On the other hand, the people who are opposed to them and/or just don't want to wear them are people with no background in medicine or human factors.

    Is anyone aware of any physicians or human factors, etc. who does not encourage or support the use of neck braces? :ear
    #66
  7. markk53

    markk53 jack of all trades...

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    Leatt videos, if you watch them, actually give the full story. They don't pretend to be able to stop all injury, they acknowledge that there are thousands of possible ways to hit. But they give the bio-mechanical engineering to explain the approach. If one has a bit of grasp of mechanical engineering it makes a lot of sense. Much like the idea of some flex in the shell of motorcycle helmets versus cars for the Snell testing, along with different standard specifications for different size heads (weight).

    When you get the likes of BMW involved and can create repeatable testing to verify changes due to design changes, that isn't hearsay. That is mechanical fact. The videos explain the distribution of forces from the helmet to the brace to the body - pure mechanical actions related to biological functions.

    Did you ever consider if you popped your knee, what was possible without the brace? If you twisted an ankle in boots would you quit wearing them or realize without them your foot might be dangling at a weird angle with broken leg bones?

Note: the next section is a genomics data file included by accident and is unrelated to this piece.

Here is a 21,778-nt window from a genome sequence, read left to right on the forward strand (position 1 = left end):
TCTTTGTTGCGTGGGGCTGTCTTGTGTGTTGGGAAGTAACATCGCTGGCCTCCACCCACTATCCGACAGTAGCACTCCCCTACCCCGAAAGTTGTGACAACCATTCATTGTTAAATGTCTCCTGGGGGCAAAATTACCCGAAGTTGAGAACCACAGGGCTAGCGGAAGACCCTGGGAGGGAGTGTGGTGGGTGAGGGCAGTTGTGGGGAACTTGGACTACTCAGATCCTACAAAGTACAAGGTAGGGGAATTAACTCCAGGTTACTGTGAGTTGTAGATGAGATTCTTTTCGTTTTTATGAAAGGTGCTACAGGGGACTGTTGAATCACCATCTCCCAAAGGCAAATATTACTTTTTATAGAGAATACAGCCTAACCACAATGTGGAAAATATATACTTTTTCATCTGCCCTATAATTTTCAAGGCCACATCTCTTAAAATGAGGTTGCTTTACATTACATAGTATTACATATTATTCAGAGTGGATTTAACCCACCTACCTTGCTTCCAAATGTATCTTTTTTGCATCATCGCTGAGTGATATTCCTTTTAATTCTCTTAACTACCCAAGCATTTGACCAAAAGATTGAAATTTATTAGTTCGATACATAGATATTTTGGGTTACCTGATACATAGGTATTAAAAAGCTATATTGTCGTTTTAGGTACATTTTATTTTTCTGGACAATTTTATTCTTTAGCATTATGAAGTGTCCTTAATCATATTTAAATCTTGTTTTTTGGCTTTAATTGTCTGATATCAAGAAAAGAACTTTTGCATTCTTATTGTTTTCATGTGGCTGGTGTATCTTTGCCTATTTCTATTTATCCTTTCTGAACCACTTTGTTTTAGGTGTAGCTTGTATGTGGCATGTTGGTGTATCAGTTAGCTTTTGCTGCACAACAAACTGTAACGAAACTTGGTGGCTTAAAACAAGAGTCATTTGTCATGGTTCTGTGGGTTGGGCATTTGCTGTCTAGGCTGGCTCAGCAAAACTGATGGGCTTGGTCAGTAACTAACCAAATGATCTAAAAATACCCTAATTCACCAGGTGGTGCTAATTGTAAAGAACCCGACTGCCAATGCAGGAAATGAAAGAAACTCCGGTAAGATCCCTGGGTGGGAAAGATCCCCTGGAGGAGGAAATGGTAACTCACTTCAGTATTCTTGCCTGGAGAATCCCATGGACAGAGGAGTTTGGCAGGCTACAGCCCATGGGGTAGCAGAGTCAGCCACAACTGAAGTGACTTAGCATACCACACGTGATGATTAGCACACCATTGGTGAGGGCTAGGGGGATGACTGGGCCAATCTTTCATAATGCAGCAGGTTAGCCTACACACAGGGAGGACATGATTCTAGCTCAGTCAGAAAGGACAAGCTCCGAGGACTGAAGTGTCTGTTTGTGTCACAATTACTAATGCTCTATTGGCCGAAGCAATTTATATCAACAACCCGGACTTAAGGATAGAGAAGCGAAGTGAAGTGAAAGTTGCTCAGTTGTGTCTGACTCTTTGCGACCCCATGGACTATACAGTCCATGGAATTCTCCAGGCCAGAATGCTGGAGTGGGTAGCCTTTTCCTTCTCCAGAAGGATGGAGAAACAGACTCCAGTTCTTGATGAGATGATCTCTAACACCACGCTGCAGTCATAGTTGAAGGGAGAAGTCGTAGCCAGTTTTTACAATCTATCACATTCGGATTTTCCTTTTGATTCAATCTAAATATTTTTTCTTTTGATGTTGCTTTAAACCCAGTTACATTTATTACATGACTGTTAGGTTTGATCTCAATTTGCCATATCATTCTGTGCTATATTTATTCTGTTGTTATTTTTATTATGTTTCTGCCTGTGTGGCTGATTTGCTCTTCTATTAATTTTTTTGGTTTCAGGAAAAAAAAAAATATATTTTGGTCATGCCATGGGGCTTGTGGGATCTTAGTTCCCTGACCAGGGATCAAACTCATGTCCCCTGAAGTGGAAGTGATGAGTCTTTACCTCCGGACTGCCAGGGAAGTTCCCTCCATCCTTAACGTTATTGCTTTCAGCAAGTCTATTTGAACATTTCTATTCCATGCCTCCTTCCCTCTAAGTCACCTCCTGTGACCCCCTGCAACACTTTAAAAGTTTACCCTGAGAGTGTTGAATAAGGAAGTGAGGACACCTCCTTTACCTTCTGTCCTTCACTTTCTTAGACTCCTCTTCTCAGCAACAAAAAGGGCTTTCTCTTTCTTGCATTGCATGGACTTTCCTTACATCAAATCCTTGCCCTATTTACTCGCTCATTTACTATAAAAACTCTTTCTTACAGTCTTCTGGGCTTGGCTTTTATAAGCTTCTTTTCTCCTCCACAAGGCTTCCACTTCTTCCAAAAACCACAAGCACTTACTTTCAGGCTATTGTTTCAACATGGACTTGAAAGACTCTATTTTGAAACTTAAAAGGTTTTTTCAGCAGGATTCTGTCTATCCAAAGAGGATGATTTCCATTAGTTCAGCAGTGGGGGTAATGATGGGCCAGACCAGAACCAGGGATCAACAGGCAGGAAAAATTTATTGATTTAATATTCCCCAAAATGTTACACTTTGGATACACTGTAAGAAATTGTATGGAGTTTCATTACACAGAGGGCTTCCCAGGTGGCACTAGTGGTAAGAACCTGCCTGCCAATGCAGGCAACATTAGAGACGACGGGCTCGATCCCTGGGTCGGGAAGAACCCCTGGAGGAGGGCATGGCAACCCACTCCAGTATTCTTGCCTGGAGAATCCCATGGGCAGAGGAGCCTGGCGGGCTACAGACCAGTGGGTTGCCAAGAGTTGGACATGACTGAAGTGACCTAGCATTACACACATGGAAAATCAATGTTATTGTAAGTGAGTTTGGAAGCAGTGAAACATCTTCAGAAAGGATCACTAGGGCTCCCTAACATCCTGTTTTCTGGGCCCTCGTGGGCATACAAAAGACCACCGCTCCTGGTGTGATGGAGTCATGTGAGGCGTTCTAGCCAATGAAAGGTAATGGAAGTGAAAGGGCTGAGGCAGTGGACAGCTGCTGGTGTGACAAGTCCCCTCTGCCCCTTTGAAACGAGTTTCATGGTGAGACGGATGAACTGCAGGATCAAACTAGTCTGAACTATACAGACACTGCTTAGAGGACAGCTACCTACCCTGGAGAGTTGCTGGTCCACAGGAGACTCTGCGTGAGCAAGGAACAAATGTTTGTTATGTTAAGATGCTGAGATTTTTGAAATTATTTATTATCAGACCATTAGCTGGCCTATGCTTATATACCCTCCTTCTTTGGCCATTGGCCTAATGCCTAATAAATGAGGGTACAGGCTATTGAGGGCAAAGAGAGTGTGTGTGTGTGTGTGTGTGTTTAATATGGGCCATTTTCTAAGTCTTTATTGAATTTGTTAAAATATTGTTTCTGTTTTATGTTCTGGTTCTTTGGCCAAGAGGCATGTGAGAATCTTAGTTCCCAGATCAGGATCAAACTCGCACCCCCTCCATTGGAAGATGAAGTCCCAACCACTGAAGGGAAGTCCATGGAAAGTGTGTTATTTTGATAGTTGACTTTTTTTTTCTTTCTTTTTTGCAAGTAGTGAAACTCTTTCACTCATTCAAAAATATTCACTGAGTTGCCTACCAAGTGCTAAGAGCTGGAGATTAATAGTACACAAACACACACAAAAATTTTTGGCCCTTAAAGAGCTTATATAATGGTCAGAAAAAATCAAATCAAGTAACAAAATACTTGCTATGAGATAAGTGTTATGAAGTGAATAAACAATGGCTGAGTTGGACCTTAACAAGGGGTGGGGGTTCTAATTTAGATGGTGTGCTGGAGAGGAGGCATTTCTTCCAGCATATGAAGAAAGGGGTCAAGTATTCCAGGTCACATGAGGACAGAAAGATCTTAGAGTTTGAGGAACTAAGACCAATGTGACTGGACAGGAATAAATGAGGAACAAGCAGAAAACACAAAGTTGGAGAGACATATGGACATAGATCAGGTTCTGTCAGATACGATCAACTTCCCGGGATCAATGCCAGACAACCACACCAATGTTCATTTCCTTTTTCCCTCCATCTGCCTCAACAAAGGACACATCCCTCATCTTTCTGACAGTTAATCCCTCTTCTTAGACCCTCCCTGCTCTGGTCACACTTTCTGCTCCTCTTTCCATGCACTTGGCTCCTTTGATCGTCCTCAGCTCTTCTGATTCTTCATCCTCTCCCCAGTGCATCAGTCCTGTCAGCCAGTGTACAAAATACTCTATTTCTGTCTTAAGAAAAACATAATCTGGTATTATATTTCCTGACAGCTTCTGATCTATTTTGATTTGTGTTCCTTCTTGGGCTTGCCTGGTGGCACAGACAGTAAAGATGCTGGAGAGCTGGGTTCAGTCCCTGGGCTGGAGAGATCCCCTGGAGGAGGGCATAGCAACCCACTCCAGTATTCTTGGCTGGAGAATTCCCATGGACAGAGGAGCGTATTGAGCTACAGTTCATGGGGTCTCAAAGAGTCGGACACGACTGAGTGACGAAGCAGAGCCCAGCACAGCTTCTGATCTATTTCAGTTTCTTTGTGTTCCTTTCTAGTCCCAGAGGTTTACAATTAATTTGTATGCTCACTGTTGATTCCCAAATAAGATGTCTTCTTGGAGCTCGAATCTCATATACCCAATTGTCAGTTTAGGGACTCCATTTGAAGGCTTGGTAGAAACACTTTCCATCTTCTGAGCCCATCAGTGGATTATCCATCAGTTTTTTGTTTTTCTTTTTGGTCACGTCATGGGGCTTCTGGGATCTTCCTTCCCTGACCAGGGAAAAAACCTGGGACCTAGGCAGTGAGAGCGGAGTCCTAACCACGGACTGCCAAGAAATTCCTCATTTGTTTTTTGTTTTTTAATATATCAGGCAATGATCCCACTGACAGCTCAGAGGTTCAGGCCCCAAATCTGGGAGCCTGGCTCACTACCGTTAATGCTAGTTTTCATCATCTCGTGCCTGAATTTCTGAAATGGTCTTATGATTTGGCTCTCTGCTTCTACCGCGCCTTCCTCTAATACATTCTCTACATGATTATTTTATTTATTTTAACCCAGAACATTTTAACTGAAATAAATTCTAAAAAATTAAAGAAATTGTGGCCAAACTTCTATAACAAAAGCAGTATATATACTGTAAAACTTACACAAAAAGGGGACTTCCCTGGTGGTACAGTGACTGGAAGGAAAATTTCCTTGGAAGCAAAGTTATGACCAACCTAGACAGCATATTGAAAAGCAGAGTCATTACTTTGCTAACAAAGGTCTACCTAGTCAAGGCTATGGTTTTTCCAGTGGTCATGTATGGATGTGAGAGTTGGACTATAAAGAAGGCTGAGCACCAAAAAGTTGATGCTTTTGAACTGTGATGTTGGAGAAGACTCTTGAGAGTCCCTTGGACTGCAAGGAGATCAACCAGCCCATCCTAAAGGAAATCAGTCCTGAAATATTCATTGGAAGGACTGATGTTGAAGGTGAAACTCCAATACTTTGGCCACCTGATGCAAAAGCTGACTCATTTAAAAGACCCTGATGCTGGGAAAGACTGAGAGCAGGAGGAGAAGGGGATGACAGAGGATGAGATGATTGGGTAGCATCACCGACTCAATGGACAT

It's kind of amazing you know precisely how you would feel about a piece of equipment before you tried it. I guess that's part of the reason for this thread. To separate conjecture from fact.

    I thought a neck brace would be obtrusive, but I actually believe with fused vertebra low in my neck, one was a necessity. If another fracture occurs it will be higher and far more damaging. Plus considering I lost probably about 1/2" from my neck from the fusion process that I believe eliminated the discs between C5/6/7, I thought the brace would be most likely an issue, but it was not.

    When I put on the brace it kind of felt funny, but in riding I found it wasn't obtrusive, If I tilt my head enough I can touch it, but that tilt isn't natural to my riding style. Kind of odd, I would occasionally tip my head down and tap it, no idea why, but I did.